[Anglican Journal] When Bishop Josiah Atkins Idowu-Fearon, secretary general of the Anglican Communion, addressed General Synod on July 9, he thanked the Anglican Church of Canada for its many contributions to the communion. He did not indicate how Monday, July 11’s vote on whether to allow the solemnization of same-sex marriages would affect Canada’s place in the global Anglican body.
But Idowu-Fearon did note its repercussions for some provinces of the communion.
Although he praised the “typically Canadian and commendably transparent process” that led General Synod to the marriage canon vote, he said that the conclusions this process led to — that same-sex marriage was theologically possible — “would be difficult to receive” for other parts of the communion.
In his comments on the vote itself, he expressed concern over how either a “yes” or a “no” would be understood by the wider church.
“However you are led by the spirit in your reflection at this synod on the marriage of gays and lesbians in Canada,” he said, “I pray that your decision may be received in such a way by the provinces of the communion that it will help, and not hinder, our equally vital agenda to change attitudes that would make people safe.”
Idowu-Fearon, who served as bishop of Kaduna in the Church of Nigeria before becoming secretary general in 2015, said it would be “impossible” to think about the 77-million member Anglican Communion without noting the “historic and ongoing” role Canada has played in it.
Ever since the first Lambeth Conference in 1867, “Canadian Anglicans have borne faithful witness to Christ in their service to the Anglican Communion,” he said.
Idowu-Fearon also spoke highly of the number of Canadian Anglicans taking on roles in the Anglican Communion Office, the Anglican Consultative Council (ACC) and in ecumenical dialogues, and thanked the Primate’s World Relief and Development Fund (PWRDF) for its support of the Anglican Alliance. He also praised the Canadian primate, Archbishop Fred Hiltz, saying his “moderating presence” at the January 2016 gathering of primates helped them get through “days of uncertainty.”
When he touched on the question of same-sex marriage, Idowu-Fearon was circumspect, stressing that Western churches are not the only ones in the communion struggling with questions about sexuality.
Speaking of his home province of Nigeria, a nation in which homosexuality is illegal, Idowu-Fearon noted that “the struggle for the legal, social, spiritual and physical safety of gay and lesbian members is an issue” that the Nigerian church has to face, given the Anglican Communion’s unambiguous denunciation of homophobia at the 1998 Lambeth Conference and at multiple Primates’ Meetings since then.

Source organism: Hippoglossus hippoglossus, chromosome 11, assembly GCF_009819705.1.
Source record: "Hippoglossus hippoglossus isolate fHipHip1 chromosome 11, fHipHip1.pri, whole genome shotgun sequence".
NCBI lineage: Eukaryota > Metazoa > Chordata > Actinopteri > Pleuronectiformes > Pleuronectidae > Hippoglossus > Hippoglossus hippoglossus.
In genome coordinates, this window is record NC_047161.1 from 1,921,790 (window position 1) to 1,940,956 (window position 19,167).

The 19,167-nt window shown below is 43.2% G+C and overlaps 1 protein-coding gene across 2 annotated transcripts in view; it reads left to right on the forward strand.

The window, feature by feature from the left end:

He argued, however, that it is for the Nigerian church to take the lead in confronting this issue.
“This is about changing attitudes,” he said. “We need the space and time to do this work on our own.”
In the year since the U.S.-based Episcopal Church voted to allow religious weddings for same-sex couples, there has been significant backlash in some parts of the communion over what some have seen as a unilateral decision on an important point of doctrine.
This culminated in a statement by the primates in January this year, calling for “consequences” against the Episcopal Church that would limit its participation in communion bodies and decision-making. However, when the communion’s main legislative body, the Anglican Consultative Council (ACC), met in Lusaka, Zambia, in April, no sanctions were taken against the the Episcopal Church.
This has left some Canadian Anglicans uncertain about what treatment they can expect if their church goes down the same road.
But despite the present anxieties, Idowu-Fearon ended on a positive note, reflecting on the positive contribution Canada made at the ACC meeting and declaring that in his recent travels across the communion, he has come to believe that the global Anglican church still has much that brings it together.
“This is an exciting time to be an Anglican,” he said. “It is an exciting time to be a part of the Anglican Communion.”